New racist spat at Virgin Active

2012-03-25 10:00
Xolani Mbanjwa
A young black man says he is too scared to ever set foot in a gym again after being assaulted by a white gym member during a work-out.

Brian Maluleke (23) was at the Virgin Active in Hatfield last Tuesday when the incident happened.

It was only the second time he had gone to the gym after moving from Joburg to Pretoria and joining the Hatfield branch.

“I had just started working out when I felt a cold liquid dripping down my ear and realised the white man next to me had just spat on my face,” Maluleke said.

“I asked him why he spat on me. He rudely said: ‘It was a mistake. Sorry, dude. I was trying to lift a weight’,” Maluleke recalled.

Other gym members watched in shock and disgust, he said, but did nothing to help.

“I was humiliated and scared. I was the only black person around and I didn’t understand what was happening. I’d never seen my attacker before and we didn’t have a confrontation prior to the attack.”

Virgin Active’s managing director, Ross Faragher-Thomas, has apologised for the incident and suspended the white man’s gym membership.

The gym chain has also helped Maluleke find a therapist and paid for his counselling.

But Maluleke is unhappy with the way he claims the incident was initially handled.

He said that immediately after the incident, he threatened to cancel his gym membership – and claimed the manager and staff offered to help him do so.

“The manager turned my ordeal into a joke and called other gym instructors to come and listen to my complaint.

“The man didn’t apologise and just walked away. When I got home, I washed my face over and over to get the spit out,” he said.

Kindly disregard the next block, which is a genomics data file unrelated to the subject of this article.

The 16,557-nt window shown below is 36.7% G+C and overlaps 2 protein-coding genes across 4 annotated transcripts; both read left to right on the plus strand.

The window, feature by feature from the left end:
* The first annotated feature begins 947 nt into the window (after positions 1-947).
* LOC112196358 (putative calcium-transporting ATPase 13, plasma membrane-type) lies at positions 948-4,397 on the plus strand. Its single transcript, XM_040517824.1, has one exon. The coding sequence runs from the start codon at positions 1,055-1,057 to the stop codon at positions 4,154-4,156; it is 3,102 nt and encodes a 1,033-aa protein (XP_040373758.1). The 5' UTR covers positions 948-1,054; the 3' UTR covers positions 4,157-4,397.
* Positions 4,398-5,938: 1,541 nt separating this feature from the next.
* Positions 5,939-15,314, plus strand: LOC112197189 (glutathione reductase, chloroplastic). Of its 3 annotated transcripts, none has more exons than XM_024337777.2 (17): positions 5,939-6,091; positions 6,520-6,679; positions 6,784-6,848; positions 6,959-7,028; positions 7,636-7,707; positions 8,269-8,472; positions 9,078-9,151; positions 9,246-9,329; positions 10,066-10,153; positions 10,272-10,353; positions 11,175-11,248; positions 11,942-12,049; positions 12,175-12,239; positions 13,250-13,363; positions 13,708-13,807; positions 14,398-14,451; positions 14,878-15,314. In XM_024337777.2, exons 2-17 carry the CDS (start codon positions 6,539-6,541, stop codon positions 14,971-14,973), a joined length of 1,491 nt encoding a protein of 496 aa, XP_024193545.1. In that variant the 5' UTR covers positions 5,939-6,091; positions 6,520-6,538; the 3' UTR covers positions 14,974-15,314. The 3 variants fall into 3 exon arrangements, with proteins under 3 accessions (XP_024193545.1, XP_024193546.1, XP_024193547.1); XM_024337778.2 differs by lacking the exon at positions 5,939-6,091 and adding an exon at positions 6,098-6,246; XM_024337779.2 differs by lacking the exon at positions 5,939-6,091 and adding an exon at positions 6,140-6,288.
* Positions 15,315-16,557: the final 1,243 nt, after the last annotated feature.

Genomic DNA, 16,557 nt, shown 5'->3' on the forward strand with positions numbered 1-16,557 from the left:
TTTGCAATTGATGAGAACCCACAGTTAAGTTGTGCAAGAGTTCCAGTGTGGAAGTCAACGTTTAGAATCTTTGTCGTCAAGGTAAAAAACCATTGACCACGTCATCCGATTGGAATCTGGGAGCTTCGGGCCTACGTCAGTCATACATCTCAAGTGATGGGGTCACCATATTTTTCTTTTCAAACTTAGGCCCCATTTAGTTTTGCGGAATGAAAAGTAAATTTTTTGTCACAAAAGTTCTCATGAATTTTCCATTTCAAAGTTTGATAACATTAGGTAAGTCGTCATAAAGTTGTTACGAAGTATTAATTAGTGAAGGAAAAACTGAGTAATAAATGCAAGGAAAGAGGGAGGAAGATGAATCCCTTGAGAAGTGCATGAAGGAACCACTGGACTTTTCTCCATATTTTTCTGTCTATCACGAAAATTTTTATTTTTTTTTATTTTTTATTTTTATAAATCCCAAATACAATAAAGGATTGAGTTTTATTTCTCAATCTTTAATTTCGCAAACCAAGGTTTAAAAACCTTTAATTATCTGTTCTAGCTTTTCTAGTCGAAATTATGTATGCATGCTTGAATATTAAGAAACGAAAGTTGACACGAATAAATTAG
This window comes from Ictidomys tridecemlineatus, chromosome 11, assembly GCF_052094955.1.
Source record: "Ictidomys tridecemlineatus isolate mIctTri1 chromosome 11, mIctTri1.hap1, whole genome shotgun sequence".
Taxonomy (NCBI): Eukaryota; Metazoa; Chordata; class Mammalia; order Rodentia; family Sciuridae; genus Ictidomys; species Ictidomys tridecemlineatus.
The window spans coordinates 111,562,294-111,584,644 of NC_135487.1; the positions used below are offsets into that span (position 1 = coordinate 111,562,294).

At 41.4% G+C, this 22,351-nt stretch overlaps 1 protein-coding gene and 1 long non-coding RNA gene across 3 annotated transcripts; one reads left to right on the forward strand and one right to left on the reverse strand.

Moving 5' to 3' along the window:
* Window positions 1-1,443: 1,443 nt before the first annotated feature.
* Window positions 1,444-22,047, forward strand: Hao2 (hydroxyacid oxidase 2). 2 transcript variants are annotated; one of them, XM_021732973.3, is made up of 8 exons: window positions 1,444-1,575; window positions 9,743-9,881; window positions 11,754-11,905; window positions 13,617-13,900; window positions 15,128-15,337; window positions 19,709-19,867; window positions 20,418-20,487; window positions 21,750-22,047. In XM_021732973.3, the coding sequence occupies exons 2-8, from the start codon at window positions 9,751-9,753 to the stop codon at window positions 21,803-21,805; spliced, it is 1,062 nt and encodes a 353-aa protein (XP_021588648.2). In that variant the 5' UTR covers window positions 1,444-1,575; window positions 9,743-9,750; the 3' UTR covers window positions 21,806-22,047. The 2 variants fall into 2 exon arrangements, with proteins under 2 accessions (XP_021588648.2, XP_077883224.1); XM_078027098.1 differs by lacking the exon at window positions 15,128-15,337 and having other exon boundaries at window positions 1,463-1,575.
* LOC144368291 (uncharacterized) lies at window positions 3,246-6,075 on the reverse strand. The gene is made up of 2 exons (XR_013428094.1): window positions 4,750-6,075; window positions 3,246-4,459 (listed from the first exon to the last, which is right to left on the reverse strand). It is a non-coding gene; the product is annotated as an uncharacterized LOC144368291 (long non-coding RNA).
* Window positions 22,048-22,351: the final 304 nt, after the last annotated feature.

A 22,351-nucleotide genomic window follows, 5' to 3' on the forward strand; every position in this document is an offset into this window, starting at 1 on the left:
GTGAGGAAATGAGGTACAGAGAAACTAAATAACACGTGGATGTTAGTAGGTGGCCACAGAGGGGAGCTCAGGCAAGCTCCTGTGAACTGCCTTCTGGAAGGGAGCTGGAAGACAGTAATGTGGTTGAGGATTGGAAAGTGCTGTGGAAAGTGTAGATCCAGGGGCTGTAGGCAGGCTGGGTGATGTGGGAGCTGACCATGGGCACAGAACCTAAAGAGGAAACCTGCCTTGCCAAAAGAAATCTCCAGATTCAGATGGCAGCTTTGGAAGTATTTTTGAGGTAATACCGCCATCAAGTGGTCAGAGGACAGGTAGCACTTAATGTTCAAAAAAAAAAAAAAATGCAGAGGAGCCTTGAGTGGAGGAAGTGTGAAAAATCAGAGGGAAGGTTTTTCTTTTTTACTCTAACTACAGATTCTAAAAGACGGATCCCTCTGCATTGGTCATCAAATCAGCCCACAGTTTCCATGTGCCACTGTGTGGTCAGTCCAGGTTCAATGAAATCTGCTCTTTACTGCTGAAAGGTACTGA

Maluleke was visibly distraught while recounting his story, and said he had not been to work since the incident.

He is unable to sleep properly, and his worried friends call constantly to check up on him.

“Commemorative days, such as Human Rights Day this week, don’t mean anything to me any more and even have a lesser significance than they did before the attack.”

He said he didn’t want to become “another statistic of racial attacks”.

“I never thought this would happen to me. I feel helpless and worthless as a human being. I keep asking myself whether being black is a sin.”

This is the fourth reported racially motivated incident at a Virgin Active gym in South Africa since December.

Both Faragher-Thomas and Virgin founder Richard Branson have strongly condemned the previous incidents.

Maluleke praised Branson for his strongly worded rejection of racism, and said he wanted the gym chain to educate its employees and clients about racial tolerance.

Faragher-Thomas said: “We are committed to creating a safe and supportive environment for all our members. In the event of any member misconduct, a hearing is called which could, and has in the past, result in members being suspended or expelled.”

He said Virgin Active did not condone “any form of discrimination or misconduct by its members in any of
its clubs”.

“Following a full investigation regarding the incident at the Virgin Active Hatfield Club, we confirm that the member’s contract has been suspended in accordance with Virgin Active’s misconduct procedures.”

Dr Benita Moolman, a specialist in social development at the Human Sciences Research Council, said Maluleke’s ordeal was the “exception rather than the rule”.

She said South Africans of all races were trying to cross racial boundaries every day.

“Living together in the same communities, going to the same shops, greeting each other on the street does not mean that there are no racial tensions,” she said.

“There are racial tensions but it is not at a level that will tear the country apart,” said Moolman.

Racial tensions were more heightened in personal or private spaces, she explained.

“Racial tensions are more explicit in public spaces when there is ongoing anger, frustration over an issue, event or service delivery.

“Within public spaces, South Africans are generally polite and respectful. Maluleke’s incident, I would argue, is the exception rather than the rule. At the same time, there are definitely varying degrees of racial tensions across provinces,” said Moolman.